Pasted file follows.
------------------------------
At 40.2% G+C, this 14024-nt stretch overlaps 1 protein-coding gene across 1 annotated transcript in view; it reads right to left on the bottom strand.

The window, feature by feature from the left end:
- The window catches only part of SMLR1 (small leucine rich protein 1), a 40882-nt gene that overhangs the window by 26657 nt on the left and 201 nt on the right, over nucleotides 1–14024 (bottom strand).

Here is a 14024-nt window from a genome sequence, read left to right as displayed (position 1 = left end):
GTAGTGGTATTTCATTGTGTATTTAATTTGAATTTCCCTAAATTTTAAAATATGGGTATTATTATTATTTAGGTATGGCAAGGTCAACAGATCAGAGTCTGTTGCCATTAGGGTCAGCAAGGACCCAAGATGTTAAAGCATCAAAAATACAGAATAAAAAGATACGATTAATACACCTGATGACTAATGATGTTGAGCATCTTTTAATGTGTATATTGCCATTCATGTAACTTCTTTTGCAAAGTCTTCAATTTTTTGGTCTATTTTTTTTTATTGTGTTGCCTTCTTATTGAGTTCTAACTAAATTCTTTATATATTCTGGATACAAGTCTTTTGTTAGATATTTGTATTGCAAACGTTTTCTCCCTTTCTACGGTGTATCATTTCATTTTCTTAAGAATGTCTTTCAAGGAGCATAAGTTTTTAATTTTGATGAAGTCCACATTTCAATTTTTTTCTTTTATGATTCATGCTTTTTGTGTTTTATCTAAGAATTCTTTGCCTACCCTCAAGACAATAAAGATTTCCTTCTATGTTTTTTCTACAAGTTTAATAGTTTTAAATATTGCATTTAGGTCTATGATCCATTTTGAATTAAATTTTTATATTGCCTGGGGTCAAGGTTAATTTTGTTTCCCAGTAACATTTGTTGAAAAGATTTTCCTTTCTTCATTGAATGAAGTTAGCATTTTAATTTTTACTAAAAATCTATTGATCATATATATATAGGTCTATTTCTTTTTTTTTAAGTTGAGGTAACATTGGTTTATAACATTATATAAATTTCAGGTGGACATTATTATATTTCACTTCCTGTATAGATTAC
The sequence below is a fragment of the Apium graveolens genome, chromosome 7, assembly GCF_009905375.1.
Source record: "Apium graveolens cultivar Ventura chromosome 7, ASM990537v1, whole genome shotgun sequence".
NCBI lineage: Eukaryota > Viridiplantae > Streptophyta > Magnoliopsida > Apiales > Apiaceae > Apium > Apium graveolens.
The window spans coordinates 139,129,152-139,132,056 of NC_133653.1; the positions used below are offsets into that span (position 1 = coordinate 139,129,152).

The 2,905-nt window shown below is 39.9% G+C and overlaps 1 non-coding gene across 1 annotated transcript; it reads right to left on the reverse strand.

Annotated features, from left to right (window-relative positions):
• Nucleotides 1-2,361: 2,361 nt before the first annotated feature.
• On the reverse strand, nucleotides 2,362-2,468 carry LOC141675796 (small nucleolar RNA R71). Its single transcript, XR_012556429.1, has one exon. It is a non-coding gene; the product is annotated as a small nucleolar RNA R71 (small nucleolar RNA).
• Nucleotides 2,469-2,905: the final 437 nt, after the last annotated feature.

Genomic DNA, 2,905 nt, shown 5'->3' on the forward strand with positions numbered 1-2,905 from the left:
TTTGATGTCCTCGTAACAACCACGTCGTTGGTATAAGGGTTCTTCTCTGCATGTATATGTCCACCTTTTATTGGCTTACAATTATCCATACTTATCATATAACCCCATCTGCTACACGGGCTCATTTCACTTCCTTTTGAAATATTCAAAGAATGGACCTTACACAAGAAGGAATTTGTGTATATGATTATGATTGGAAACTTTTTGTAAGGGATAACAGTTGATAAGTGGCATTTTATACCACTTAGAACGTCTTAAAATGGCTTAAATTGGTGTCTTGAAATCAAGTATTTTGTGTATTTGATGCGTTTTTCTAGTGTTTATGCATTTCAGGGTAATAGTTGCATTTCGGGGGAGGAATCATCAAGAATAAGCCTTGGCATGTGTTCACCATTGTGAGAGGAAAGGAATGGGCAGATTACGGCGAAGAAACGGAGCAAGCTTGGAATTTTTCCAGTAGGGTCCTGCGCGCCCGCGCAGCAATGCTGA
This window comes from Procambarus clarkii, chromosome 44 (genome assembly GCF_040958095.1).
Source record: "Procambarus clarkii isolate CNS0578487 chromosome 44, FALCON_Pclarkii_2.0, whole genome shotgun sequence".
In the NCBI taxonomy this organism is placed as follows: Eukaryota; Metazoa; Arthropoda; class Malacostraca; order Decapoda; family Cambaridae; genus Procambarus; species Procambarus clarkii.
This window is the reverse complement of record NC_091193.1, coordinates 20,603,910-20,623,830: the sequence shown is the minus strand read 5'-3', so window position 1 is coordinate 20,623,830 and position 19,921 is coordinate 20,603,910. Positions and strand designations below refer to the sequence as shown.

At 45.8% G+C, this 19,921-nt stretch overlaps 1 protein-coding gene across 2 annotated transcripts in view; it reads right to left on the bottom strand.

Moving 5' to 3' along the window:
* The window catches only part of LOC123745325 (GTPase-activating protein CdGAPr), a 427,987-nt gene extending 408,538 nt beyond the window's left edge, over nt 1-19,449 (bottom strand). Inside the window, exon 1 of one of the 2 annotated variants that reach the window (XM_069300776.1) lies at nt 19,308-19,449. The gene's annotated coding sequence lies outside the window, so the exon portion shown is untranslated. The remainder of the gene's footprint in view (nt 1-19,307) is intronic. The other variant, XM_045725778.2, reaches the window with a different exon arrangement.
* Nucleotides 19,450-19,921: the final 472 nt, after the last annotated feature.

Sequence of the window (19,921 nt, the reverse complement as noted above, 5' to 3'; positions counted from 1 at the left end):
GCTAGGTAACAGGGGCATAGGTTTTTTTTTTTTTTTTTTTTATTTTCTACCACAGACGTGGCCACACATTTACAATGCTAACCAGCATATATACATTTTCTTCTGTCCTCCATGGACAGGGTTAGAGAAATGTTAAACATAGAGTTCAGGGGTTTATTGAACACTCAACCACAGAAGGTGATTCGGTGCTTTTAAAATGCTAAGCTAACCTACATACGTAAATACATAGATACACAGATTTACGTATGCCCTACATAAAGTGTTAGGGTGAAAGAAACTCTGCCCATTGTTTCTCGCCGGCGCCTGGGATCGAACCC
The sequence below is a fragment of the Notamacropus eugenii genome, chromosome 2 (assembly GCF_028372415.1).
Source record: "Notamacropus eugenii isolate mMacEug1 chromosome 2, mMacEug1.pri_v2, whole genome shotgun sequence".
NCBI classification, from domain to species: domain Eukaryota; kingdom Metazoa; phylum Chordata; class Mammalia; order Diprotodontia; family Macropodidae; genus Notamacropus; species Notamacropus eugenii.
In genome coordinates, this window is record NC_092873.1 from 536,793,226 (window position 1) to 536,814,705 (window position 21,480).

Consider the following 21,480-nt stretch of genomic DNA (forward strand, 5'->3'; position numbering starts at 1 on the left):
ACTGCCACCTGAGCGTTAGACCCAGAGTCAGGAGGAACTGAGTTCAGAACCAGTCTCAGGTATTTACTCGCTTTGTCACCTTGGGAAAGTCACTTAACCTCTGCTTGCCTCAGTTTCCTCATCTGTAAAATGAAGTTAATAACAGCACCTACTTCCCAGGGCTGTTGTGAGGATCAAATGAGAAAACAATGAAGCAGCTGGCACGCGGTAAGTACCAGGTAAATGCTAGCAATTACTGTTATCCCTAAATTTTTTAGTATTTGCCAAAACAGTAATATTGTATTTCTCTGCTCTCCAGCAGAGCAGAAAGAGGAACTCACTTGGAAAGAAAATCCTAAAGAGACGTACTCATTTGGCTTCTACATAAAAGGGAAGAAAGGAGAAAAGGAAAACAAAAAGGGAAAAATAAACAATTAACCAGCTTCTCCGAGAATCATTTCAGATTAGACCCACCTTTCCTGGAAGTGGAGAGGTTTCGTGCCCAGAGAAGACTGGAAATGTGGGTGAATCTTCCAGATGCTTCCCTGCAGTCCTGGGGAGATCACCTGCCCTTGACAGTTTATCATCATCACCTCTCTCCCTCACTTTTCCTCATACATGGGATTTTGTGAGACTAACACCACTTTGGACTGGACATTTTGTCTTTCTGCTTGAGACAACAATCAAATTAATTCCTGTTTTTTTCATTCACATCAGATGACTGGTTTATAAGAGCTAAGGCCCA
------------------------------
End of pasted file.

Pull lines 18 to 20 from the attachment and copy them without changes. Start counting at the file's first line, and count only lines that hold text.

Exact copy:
Source record: "Procambarus clarkii isolate CNS0578487 chromosome 44, FALCON_Pclarkii_2.0, whole genome shotgun sequence".
In the NCBI taxonomy this organism is placed as follows: Eukaryota; Metazoa; Arthropoda; class Malacostraca; order Decapoda; family Cambaridae; genus Procambarus; species Procambarus clarkii.
This window is the reverse complement of record NC_091193.1, coordinates 20,603,910-20,623,830: the sequence shown is the minus strand read 5'-3', so window position 1 is coordinate 20,623,830 and position 19,921 is coordinate 20,603,910. Positions and strand designations below refer to the sequence as shown.